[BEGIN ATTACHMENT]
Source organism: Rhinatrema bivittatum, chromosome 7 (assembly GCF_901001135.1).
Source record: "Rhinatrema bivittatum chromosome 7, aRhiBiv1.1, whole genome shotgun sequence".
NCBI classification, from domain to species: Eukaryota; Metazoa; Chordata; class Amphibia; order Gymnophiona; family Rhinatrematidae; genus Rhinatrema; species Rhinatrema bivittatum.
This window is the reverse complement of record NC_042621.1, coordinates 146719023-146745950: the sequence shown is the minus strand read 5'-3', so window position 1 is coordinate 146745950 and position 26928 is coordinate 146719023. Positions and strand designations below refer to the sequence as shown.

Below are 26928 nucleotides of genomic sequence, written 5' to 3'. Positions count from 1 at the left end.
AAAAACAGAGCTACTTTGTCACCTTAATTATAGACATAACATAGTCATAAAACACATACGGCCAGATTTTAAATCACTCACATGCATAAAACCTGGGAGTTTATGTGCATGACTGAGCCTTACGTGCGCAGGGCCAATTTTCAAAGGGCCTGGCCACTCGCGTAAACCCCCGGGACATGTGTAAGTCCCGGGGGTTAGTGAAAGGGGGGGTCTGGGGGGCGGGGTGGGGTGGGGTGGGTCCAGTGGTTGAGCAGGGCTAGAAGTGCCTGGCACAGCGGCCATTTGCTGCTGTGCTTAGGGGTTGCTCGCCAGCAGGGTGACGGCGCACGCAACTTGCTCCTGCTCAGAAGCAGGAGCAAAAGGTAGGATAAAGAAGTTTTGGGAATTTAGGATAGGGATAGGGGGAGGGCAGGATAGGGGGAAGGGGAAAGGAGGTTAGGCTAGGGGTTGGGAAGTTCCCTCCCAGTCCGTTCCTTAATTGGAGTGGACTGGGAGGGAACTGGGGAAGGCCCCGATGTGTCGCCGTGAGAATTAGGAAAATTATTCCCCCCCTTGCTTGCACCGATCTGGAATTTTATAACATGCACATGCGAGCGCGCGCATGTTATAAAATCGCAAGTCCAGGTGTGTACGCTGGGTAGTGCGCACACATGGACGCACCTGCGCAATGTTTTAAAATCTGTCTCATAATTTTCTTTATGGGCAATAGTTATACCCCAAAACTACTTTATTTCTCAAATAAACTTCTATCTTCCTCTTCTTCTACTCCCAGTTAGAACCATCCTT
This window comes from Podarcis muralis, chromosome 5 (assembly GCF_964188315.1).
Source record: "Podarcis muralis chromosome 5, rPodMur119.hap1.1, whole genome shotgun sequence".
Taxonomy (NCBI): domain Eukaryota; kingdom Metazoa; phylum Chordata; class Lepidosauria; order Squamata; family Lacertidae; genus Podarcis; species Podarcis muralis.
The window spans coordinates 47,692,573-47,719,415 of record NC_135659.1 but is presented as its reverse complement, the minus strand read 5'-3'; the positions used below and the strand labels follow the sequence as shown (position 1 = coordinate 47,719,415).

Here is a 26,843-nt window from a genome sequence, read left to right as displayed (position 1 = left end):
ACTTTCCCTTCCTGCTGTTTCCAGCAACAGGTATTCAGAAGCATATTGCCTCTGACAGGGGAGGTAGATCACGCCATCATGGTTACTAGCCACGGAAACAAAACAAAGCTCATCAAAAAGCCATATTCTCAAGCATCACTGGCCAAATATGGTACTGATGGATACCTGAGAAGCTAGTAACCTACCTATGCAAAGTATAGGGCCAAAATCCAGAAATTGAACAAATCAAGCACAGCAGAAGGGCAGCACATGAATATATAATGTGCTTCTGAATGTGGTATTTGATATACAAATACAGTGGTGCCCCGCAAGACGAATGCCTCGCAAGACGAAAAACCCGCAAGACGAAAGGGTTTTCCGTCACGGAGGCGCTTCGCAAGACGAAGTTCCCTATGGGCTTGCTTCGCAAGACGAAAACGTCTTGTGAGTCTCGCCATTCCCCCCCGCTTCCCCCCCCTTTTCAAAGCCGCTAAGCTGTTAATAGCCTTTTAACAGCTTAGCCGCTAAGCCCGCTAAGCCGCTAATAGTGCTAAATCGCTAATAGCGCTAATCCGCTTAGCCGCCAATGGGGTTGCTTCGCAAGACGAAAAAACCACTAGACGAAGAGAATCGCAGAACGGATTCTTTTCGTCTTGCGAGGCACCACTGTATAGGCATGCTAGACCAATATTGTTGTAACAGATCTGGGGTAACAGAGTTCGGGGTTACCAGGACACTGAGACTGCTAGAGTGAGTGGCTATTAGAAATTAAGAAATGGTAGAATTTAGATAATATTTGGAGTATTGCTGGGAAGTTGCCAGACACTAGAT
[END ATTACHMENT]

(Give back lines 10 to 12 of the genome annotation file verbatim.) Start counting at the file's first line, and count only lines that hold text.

The window spans coordinates 47,692,573-47,719,415 of record NC_135659.1 but is presented as its reverse complement, the minus strand read 5'-3'; the positions used below and the strand labels follow the sequence as shown (position 1 = coordinate 47,719,415).

Here is a 26,843-nt window from a genome sequence, read left to right as displayed (position 1 = left end):
ACTTTCCCTTCCTGCTGTTTCCAGCAACAGGTATTCAGAAGCATATTGCCTCTGACAGGGGAGGTAGATCACGCCATCATGGTTACTAGCCACGGAAACAAAACAAAGCTCATCAAAAAGCCATATTCTCAAGCATCACTGGCCAAATATGGTACTGATGGATACCTGAGAAGCTAGTAACCTACCTATGCAAAGTATAGGGCCAAAATCCAGAAATTGAACAAATCAAGCACAGCAGAAGGGCAGCACATGAATATATAATGTGCTTCTGAATGTGGTATTTGATATACAAATACAGTGGTGCCCCGCAAGACGAATGCCTCGCAAGACGAAAAACCCGCAAGACGAAAGGGTTTTCCGTCACGGAGGCGCTTCGCAAGACGAAGTTCCCTATGGGCTTGCTTCGCAAGACGAAAACGTCTTGTGAGTCTCGCCATTCCCCCCCGCTTCCCCCCCCTTTTCAAAGCCGCTAAGCTGTTAATAGCCTTTTAACAGCTTAGCCGCTAAGCCCGCTAAGCCGCTAATAGTGCTAAATCGCTAATAGCGCTAATCCGCTTAGCCGCCAATGGGGTTGCTTCGCAAGACGAAAAAACCACTAGACGAAGAGAATCGCAGAACGGATTCTTTTCGTCTTGCGAGGCACCACTGTATAGGCATGCTAGACCAATATTGTTGTAACAGATCTGGGGTAACAGAGTTCGGGGTTACCAGGACACTGAGACTGCTAGAGTGAGTGGCTATTAGAAATTAAGAAATGGTAGAATTTAGATAATATTTGGAGTATTGCTGGGAAGTTGCCAGACACTAGAT